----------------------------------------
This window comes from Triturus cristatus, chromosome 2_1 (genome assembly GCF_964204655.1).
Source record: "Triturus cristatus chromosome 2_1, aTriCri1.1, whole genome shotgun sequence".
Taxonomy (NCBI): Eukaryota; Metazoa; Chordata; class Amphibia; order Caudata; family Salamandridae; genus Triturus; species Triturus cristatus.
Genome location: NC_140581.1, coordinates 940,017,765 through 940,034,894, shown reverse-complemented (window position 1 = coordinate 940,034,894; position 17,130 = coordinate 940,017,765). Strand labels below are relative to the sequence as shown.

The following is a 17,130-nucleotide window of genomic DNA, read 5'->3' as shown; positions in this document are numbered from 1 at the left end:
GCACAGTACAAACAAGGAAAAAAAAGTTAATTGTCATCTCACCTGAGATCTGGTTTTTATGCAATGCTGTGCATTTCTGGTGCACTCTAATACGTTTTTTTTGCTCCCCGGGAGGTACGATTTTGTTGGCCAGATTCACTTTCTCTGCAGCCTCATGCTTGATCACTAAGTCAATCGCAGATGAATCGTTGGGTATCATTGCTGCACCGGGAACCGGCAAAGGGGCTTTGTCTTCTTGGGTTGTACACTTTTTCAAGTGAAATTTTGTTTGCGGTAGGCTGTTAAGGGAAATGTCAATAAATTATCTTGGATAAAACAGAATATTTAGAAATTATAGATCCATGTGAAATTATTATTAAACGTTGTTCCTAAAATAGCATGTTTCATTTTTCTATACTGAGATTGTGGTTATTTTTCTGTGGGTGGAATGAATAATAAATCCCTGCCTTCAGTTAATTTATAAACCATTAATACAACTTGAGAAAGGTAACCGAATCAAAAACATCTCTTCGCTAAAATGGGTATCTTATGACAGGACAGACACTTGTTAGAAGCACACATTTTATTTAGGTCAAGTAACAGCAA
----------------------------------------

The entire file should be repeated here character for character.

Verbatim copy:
This window comes from Triturus cristatus, chromosome 2_1 (genome assembly GCF_964204655.1).
Source record: "Triturus cristatus chromosome 2_1, aTriCri1.1, whole genome shotgun sequence".
Taxonomy (NCBI): Eukaryota; Metazoa; Chordata; class Amphibia; order Caudata; family Salamandridae; genus Triturus; species Triturus cristatus.
Genome location: NC_140581.1, coordinates 940,017,765 through 940,034,894, shown reverse-complemented (window position 1 = coordinate 940,034,894; position 17,130 = coordinate 940,017,765). Strand labels below are relative to the sequence as shown.

The following is a 17,130-nucleotide window of genomic DNA, read 5'->3' as shown; positions in this document are numbered from 1 at the left end:
GCACAGTACAAACAAGGAAAAAAAAGTTAATTGTCATCTCACCTGAGATCTGGTTTTTATGCAATGCTGTGCATTTCTGGTGCACTCTAATACGTTTTTTTTGCTCCCCGGGAGGTACGATTTTGTTGGCCAGATTCACTTTCTCTGCAGCCTCATGCTTGATCACTAAGTCAATCGCAGATGAATCGTTGGGTATCATTGCTGCACCGGGAACCGGCAAAGGGGCTTTGTCTTCTTGGGTTGTACACTTTTTCAAGTGAAATTTTGTTTGCGGTAGGCTGTTAAGGGAAATGTCAATAAATTATCTTGGATAAAACAGAATATTTAGAAATTATAGATCCATGTGAAATTATTATTAAACGTTGTTCCTAAAATAGCATGTTTCATTTTTCTATACTGAGATTGTGGTTATTTTTCTGTGGGTGGAATGAATAATAAATCCCTGCCTTCAGTTAATTTATAAACCATTAATACAACTTGAGAAAGGTAACCGAATCAAAAACATCTCTTCGCTAAAATGGGTATCTTATGACAGGACAGACACTTGTTAGAAGCACACATTTTATTTAGGTCAAGTAACAGCAA